Jonny has a keen systemic perspective on the influential factors related to mental health and mental illness. In his complex role as the CMHA-BC Division Public Policy, Research and Provincial Programs Director, he builds relationships and a supportive framework for addressing the needs of people living with a mental health issue and for their families. He cites the fact that BC has a ten-year mental health plan because it has established a government commitment and a collaborative effort with the community to improve the mental health of British Columbians. The problems related to access and care are complex and inter-related, so many people working together are needed in order to support change and system improvement. Jonny helps by facilitating these connections, and by researching, developing, and making recommendations for policy changes. 

As he patiently watches for the impacts of Canadian Mental Health Association's (CMHA) policy recommendations, he leads provincial programs at the CMHA's BC Division, such as Healthy Minds/Healthy Campuses and Bounce Back: Reclaim Your Health (winner of the 2014 Doctors of BC’s annual Excellence in Health Promotion Award).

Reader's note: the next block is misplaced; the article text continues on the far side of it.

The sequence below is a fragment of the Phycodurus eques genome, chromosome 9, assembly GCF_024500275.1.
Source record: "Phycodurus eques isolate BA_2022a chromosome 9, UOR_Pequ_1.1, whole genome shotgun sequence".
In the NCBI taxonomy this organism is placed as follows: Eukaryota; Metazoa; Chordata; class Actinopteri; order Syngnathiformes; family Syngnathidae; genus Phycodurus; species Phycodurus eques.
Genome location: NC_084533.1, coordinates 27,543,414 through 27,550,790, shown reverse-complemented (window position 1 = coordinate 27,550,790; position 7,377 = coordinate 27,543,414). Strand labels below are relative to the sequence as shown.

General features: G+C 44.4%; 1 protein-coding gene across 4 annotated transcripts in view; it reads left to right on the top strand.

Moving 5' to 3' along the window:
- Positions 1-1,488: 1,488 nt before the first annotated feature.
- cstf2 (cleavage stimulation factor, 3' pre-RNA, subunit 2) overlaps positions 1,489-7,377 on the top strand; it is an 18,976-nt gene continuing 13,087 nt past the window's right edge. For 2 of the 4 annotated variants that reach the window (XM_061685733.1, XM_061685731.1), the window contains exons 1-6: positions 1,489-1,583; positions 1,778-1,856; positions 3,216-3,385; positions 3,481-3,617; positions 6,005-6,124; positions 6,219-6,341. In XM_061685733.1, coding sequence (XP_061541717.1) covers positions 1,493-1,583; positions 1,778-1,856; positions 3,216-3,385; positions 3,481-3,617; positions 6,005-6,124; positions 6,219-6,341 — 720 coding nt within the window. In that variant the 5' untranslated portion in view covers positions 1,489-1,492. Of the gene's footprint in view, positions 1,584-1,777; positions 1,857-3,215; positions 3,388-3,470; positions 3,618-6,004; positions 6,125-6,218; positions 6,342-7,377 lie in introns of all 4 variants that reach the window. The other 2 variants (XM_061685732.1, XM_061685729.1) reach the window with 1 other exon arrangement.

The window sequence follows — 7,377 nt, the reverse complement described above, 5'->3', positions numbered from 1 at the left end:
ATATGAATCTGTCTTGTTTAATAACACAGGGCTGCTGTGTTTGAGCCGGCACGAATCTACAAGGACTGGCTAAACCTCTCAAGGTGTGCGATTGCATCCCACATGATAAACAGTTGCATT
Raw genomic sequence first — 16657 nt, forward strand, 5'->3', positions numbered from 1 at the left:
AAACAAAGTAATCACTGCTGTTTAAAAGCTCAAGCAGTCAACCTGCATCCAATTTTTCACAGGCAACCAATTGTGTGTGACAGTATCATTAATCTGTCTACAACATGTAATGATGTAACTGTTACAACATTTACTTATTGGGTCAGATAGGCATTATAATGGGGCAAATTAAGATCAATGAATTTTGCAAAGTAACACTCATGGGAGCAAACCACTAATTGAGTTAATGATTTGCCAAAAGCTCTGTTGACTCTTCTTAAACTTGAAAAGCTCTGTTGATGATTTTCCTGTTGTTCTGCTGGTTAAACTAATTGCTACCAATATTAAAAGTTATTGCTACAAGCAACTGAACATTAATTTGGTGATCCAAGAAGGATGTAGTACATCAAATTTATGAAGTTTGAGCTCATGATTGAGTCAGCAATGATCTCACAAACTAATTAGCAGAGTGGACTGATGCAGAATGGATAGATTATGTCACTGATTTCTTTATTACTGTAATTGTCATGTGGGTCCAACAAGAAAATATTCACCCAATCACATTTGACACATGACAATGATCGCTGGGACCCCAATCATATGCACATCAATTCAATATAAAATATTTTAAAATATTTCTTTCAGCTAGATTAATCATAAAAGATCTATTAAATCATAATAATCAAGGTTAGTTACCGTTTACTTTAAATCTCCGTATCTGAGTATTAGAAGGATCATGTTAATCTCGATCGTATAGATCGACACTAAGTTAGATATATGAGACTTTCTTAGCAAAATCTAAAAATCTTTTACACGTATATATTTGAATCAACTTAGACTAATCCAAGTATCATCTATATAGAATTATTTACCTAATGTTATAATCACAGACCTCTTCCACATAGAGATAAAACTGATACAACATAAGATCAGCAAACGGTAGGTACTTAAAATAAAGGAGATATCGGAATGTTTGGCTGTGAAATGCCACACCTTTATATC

Jonny believes that mental health starts with where you live, work and play. CMHA’s framework for support includes different kinds of knowledge and listening to the communities and people who know what they need. He hopes that people will feel safer in sharing their lived experiences, to find safe and affordable housing, and to live in dignity. It is important work because there are lots of people who live with a mental illness, as well as stigma and discrimination. But with the right energy and the right resources, there is much that can be accomplished!

Striving to Make Lasting Social Change
Collective Impact
By Krissi Spinoza

Like many non-profit organizations, BC Healthy Communities aims to make lasting social change. So we took notice when the Stanford Social Innovation Review published an article on Collective Impact in its Winter 2011 edition. The article has a similar starting place as our work at BC Healthy Communities: recognizing that in order to tackle the complex problems facing the world and to make lasting social change we need to work together across sectors. 

The particularly compelling component about what John Kania and Mark Kramer call Collective Impact is how they point to a place beyond the limits and pitfalls of a simple imperative to work together, bringing attention to the conditions needed to do this effectively in complex social systems. In spite of best intentions, many organizations working separately to address a complex social issue does not necessarily lead to the kind of impacts that we aspire to. The Collective Impact approach brings attention to what factors will actually enable organizations to work together effectively. 

The 5 conditions identified for creating Collective Impact are:

1. A common agenda